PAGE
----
Top brokers were out in force today at the launch of the Arman, an eight-unit, eight-story condominium at 482 Greenwich Street currently under construction; the building is being marketed by Leonard Steinberg and Herve Senequier of Prudential Douglas Elliman, The Real Deal noted earlier today. (Click here or on photo above for slide show.)
Brokers from Elliman, Sotheby’s International Realty, Brown Harris Stevens and Town Residential were in attendance at the launch, which was held at private membership hotspot the Norwood Club, at 241 West 14th Street. Magnum Real Estate Group’s Ben Shaoul and Marc Ravner, the developers of the project, are both members of the exclusive rich and famous hangout, they said.
Steinberg presented the property (Herve remained mum), which does not yet have an offering plan, to the folks in attendance, saying the lower two floors of the building (which has one unit per floor) had already been accounted for; Ravner later confirmed that the Arman family, the relatives of the late artist for which the building is named, had claimed the floors and were intending to live in the building, which will feature a major three-story site-specific sculpture by Arman on its south façade.
As for the property’s surrounding neighborhood, and its proximity to the traditionally less-than-desirable Canal Street, Steinberg challenged attendees to look at comparable sales at 471 Washington Street across the street, which sold out in a record pace last year; the units, which included one-, two- and three-bedroom homes, sold for an average of approximately $1,859 per square foot. The Arman units are priced from $3.9 million to $6 million, Magnum said.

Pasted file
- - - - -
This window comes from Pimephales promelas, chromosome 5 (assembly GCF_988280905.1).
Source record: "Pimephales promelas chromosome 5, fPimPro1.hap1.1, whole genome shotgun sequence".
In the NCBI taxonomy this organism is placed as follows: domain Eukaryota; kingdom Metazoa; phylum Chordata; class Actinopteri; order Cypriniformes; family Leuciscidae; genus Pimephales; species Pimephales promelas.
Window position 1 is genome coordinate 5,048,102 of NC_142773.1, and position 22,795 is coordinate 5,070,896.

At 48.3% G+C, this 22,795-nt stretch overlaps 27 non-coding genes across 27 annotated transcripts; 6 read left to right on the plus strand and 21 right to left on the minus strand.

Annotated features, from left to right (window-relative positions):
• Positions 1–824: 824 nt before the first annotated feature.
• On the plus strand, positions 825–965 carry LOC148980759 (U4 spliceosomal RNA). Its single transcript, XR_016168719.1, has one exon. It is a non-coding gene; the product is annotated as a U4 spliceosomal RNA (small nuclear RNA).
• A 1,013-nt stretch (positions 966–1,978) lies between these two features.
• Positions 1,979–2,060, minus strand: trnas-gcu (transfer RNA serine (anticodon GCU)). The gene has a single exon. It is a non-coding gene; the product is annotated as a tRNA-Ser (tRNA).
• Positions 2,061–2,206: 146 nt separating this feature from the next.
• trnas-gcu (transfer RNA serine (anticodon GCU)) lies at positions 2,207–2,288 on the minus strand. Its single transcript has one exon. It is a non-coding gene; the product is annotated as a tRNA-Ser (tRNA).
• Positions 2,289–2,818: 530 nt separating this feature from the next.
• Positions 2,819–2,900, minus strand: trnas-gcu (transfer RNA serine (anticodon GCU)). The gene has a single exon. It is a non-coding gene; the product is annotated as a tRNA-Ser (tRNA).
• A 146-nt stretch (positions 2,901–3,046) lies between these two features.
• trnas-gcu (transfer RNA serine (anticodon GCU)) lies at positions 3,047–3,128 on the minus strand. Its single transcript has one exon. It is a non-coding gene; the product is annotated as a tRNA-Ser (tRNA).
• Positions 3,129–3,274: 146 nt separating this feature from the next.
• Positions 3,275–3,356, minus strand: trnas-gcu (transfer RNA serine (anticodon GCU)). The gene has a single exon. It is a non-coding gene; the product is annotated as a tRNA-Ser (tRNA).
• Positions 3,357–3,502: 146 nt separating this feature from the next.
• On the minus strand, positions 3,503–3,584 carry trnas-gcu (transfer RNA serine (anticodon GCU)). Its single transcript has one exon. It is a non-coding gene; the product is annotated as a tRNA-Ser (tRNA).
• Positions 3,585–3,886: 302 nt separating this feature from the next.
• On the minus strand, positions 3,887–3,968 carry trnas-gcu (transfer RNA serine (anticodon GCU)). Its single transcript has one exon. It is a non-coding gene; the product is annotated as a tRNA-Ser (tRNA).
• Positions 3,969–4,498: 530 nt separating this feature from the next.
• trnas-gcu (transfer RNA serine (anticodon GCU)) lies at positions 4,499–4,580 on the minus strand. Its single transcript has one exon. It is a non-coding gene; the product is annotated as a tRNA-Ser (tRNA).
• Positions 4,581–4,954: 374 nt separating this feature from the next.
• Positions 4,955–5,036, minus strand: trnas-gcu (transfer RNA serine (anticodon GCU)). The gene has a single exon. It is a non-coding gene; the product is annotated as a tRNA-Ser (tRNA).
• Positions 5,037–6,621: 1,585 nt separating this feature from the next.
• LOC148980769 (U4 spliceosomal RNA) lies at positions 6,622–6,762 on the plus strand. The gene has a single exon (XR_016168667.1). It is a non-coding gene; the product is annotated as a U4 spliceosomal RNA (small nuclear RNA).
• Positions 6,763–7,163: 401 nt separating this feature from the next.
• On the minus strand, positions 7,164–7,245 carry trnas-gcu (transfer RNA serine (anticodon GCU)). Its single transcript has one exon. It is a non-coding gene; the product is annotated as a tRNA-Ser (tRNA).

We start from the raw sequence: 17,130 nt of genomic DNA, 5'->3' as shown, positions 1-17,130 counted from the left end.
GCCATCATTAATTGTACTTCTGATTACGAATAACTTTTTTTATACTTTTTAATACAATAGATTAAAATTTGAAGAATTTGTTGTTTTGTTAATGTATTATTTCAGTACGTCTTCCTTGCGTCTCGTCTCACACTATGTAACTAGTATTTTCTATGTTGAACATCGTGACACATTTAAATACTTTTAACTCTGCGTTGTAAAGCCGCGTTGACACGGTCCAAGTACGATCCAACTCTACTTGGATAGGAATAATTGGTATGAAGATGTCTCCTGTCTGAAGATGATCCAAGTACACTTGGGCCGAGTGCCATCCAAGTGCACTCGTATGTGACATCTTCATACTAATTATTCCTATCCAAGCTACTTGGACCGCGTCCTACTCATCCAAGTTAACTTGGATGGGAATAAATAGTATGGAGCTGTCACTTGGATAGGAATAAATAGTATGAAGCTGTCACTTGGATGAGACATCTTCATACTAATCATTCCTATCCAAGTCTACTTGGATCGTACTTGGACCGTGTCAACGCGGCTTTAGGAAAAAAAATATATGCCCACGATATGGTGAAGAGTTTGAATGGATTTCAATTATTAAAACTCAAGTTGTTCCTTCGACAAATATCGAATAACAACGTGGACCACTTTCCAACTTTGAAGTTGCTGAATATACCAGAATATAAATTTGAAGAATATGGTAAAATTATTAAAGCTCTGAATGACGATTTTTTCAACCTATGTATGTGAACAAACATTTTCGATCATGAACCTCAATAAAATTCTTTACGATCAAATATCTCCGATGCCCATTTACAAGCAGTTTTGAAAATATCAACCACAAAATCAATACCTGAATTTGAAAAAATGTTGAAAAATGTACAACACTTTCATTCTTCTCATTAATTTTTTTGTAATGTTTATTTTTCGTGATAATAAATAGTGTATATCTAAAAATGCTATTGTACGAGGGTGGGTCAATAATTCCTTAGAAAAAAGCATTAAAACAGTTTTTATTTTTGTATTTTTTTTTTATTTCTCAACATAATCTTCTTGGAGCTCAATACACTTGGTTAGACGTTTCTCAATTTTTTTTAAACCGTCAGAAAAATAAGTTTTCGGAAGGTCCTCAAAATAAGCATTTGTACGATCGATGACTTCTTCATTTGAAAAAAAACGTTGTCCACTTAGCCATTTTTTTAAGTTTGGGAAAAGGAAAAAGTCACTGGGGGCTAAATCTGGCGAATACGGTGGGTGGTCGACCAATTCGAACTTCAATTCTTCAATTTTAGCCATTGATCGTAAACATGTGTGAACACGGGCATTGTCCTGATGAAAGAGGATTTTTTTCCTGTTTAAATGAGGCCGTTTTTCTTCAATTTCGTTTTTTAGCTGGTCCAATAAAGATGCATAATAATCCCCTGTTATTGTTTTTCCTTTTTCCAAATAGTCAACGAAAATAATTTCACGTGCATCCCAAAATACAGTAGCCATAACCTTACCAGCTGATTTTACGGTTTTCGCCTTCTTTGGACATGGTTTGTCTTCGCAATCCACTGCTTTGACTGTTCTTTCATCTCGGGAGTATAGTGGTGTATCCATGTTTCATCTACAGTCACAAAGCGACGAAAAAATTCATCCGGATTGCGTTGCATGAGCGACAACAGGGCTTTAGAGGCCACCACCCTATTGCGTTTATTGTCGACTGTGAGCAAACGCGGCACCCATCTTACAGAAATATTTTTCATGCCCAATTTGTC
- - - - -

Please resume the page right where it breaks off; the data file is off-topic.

“The Canal Street of yesterday is not the Canal Street of today,” Steinberg declared.
After the presentation, Melanie Lazenby, who was the second-ranked individual Elliman broker by commissions at the firm’s awards last week, said she was there to support Steinberg’s project, while David Salvatore of Town Residential said he’d been friends with Steinberg for many years.
“I’ve known Leonard for 25 years,” he said, revealing that the two had lived nearby back when they both used to work in fashion. Steinberg assisted designer Victor Costa, he said, while Salvatore worked for his mother’s design firm.
Steinberg later joked that he was “in kindergarten” 25 years ago, so the connection was impossible.